President Donald Trump‘s 2020 re-election effort was cited by the Federal Election Commission (FEC) on Monday for accepting hundreds of “excessive” campaign contributions in violation of federal law.
Addressed to “Donald J. Trump for President, Inc.” Treasurer Bradley T. Crate, the 4-page letter notes that “your report discloses one or more contributions that appear to exceed the limits set forth in the Act.”
That’s a bit of an undersell. The campaign finance boilerplate language contained in the letter is followed by exactly one hundred pages of “Excessive, Prohibited, and Impermissible Contributions” from dozens of individuals.
The letter helpfully contains the law on point codified at 52 U.S.C. § 30116:
An individual or a political committee other than an authorized committee or qualified multi-candidate committee may not make a contribution(s) to a candidate for federal office in excess of $2,700 per election. An authorized committee may not make a contribution(s) to a candidate for federal office in excess of $2,000 per election. A qualified multi-candidate committee and all affiliated committees may not make a contribution(s) to a candidate for federal office in excess of $5,000 per election. The term “contribution” includes any gift, subscription, loan, advance, or deposit of money or anything of value made by any person for the purpose of influencing any election for federal office.
In other words, for the 2017-2018 election cycle, individual contribution limits max out at $2,700 per candidate per cycle–a cycle means a primary, special and/or general election. And each individual named in the FEC’s list supplied to Trump’s campaign chair appears to have donated far in excess of the statutory limits–with many donors contributing double and triple the amounts allowed by federal law.
The Trump 2020 campaign has, as of Tuesday’s filing, accepted those excessive campaign contributions.
The letter also spells out the path for Trump’s campaign moving forward.
“If any apparently excessive contribution in question was incompletely or incorrectly disclosed, you must amend your original report with the clarifying information,” the FEC’s Carolina Mongeon notes. “If any contribution you received exceeds the limits, you may have to refund the excessive amount.”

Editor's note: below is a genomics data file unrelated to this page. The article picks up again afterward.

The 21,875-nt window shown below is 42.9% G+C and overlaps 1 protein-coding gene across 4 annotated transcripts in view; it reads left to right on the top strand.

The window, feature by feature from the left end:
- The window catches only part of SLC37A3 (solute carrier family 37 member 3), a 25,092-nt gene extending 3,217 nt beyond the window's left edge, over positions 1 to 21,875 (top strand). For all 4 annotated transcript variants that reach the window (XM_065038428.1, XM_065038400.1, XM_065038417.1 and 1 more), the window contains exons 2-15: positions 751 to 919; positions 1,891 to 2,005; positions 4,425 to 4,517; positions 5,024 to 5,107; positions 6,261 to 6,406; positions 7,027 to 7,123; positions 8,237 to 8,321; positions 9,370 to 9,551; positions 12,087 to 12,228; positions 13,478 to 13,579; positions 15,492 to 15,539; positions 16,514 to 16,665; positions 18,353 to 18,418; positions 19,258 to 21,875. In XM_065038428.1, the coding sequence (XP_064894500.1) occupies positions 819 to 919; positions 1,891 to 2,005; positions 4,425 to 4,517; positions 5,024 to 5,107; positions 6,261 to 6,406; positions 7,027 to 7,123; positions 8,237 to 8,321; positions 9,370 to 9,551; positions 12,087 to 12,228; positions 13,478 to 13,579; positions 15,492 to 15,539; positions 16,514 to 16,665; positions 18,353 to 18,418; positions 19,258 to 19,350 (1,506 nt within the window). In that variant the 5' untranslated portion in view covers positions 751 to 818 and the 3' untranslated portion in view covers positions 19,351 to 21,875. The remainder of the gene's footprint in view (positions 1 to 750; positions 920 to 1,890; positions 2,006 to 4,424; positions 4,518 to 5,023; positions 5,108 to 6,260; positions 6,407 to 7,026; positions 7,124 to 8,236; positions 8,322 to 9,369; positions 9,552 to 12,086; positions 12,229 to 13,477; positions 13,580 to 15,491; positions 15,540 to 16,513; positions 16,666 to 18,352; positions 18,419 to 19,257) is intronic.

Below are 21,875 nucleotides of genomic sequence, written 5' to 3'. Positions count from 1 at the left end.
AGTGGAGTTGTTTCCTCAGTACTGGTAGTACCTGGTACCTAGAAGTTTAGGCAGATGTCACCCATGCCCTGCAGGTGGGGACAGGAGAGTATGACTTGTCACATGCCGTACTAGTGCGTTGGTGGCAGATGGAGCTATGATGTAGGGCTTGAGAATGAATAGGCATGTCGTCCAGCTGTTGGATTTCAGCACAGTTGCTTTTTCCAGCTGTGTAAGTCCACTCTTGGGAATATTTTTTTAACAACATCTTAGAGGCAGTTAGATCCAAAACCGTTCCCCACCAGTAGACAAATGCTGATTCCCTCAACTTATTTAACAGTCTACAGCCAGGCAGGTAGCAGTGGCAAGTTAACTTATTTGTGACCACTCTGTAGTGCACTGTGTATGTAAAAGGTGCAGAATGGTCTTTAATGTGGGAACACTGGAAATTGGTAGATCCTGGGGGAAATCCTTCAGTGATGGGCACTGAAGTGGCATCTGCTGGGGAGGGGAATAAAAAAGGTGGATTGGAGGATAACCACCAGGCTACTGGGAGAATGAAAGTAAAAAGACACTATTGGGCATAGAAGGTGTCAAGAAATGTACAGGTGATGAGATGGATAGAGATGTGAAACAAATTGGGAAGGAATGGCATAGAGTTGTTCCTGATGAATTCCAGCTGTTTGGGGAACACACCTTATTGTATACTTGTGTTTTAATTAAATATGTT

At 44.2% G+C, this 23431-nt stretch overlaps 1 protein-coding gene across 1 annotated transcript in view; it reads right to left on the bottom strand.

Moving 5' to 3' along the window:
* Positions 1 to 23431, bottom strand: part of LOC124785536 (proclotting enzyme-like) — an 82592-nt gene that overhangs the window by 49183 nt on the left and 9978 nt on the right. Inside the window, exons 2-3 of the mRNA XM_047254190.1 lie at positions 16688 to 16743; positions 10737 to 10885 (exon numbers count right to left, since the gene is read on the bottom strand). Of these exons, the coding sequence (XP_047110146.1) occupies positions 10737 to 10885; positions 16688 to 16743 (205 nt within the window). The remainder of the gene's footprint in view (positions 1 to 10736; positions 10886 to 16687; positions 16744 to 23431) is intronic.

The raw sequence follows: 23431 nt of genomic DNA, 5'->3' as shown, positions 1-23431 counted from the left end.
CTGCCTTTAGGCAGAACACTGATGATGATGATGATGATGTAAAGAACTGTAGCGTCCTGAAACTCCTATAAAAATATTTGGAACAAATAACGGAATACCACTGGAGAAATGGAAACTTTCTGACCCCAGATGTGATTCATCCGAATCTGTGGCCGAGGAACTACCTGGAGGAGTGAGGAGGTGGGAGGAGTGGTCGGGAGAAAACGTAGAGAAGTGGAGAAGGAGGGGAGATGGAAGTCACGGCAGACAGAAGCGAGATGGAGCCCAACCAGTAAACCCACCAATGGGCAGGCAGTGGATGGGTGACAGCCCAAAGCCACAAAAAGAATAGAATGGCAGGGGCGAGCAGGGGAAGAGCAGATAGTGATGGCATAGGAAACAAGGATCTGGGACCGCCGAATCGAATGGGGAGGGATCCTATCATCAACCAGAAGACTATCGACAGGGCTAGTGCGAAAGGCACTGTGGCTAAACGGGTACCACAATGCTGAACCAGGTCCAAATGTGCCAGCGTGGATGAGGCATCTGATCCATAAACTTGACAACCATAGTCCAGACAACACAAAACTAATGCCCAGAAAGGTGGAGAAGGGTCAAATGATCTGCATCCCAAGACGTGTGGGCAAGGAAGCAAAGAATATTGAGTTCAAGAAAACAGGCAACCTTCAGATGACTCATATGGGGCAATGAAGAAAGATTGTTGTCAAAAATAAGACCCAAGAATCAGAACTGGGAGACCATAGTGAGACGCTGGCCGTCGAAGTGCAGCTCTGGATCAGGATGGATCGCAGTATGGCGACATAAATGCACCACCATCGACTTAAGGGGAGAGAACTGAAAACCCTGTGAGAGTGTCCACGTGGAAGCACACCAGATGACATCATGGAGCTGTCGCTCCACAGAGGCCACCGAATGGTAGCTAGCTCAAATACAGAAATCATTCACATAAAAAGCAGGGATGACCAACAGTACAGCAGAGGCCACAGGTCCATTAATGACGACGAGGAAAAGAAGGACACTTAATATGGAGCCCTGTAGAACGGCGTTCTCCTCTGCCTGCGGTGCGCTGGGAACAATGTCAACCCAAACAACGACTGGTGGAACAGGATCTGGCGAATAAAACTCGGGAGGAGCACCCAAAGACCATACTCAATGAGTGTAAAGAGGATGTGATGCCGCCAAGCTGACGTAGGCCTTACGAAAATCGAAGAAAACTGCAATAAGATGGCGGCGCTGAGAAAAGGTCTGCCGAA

The Trump campaign has been handed a five-day deadline to comply with the agency’s demands; proof of their amended filing and compliance is due by Saturday, November 17.
The FEC also offered the Trump campaign a warning going forward [emphasis in the original]:
Please note, you will not receive an additional notice from the Commission on this matter. Adequate responses must be received by the Commission on or before the due date noted above to be taken into consideration in determining whether audit action will be initiated. Failure to comply with the provisions of the Act may also result in an enforcement action against the committee. Any response submitted by your committee will be placed on the public record and will be considered by the Commission prior to taking enforcement action. Requests for extensions of time in which to respond will not be considered.
Effectively, the FEC is threatening a law enforcement response if the defects–the acceptance of extremely too much cash–are not cured in the Trump campaign’s campaign finance filings by this Saturday.
As Law&Crime noted in a previous analysis:
The FEC has exclusive civil enforcement jurisdiction over federal campaign finance law and is thus the primary agency dedicated to enforcing such laws. At the same time, however, the DOJ has concurrent criminal jurisdiction over more egregious campaign finance law violations.
Whether a DOJ referral here–and concomitant criminal liability–is likely here remains an open question, particularly depending on how the Trump campaign addresses these contributions. And, it should be emphasized that campaign finance law violations are effectively run-of-the-mill because the United States, at the federal level, doesn’t really prioritize enforcement of such laws.
But, as the Center for Public Integrity’s campaign finance expert Dave Levinthal notes, 100 pages worth of impermissible contributions is quite a bit of unlawful cash–even by presidential campaign standards.
[image via Saul Loeb, AFP/Getty Images]
Follow Colin Kalmbacher on Twitter: @colinkalmbacher
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